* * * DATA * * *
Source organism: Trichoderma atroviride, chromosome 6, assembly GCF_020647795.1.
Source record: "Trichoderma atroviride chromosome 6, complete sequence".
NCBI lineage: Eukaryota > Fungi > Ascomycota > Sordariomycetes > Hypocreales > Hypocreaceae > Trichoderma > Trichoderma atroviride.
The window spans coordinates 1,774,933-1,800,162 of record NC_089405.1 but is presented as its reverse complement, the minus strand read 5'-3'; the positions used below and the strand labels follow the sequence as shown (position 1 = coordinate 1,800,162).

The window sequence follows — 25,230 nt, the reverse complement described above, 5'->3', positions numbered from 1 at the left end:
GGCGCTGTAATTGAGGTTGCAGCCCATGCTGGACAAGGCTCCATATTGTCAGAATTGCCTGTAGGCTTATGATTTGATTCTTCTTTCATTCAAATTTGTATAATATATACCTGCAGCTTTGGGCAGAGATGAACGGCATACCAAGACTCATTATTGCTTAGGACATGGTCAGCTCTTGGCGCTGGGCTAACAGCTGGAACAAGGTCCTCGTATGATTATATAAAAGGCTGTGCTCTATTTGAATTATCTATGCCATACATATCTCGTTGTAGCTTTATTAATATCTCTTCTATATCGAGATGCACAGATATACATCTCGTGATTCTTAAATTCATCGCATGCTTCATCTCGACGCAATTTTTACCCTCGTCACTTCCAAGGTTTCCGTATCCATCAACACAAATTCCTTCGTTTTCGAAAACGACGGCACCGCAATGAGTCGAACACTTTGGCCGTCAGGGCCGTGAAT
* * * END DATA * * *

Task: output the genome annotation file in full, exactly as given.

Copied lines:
Source organism: Trichoderma atroviride, chromosome 6, assembly GCF_020647795.1.
Source record: "Trichoderma atroviride chromosome 6, complete sequence".
NCBI lineage: Eukaryota > Fungi > Ascomycota > Sordariomycetes > Hypocreales > Hypocreaceae > Trichoderma > Trichoderma atroviride.
The window spans coordinates 1,774,933-1,800,162 of record NC_089405.1 but is presented as its reverse complement, the minus strand read 5'-3'; the positions used below and the strand labels follow the sequence as shown (position 1 = coordinate 1,800,162).

The window sequence follows — 25,230 nt, the reverse complement described above, 5'->3', positions numbered from 1 at the left end:
GGCGCTGTAATTGAGGTTGCAGCCCATGCTGGACAAGGCTCCATATTGTCAGAATTGCCTGTAGGCTTATGATTTGATTCTTCTTTCATTCAAATTTGTATAATATATACCTGCAGCTTTGGGCAGAGATGAACGGCATACCAAGACTCATTATTGCTTAGGACATGGTCAGCTCTTGGCGCTGGGCTAACAGCTGGAACAAGGTCCTCGTATGATTATATAAAAGGCTGTGCTCTATTTGAATTATCTATGCCATACATATCTCGTTGTAGCTTTATTAATATCTCTTCTATATCGAGATGCACAGATATACATCTCGTGATTCTTAAATTCATCGCATGCTTCATCTCGACGCAATTTTTACCCTCGTCACTTCCAAGGTTTCCGTATCCATCAACACAAATTCCTTCGTTTTCGAAAACGACGGCACCGCAATGAGTCGAACACTTTGGCCGTCAGGGCCGTGAAT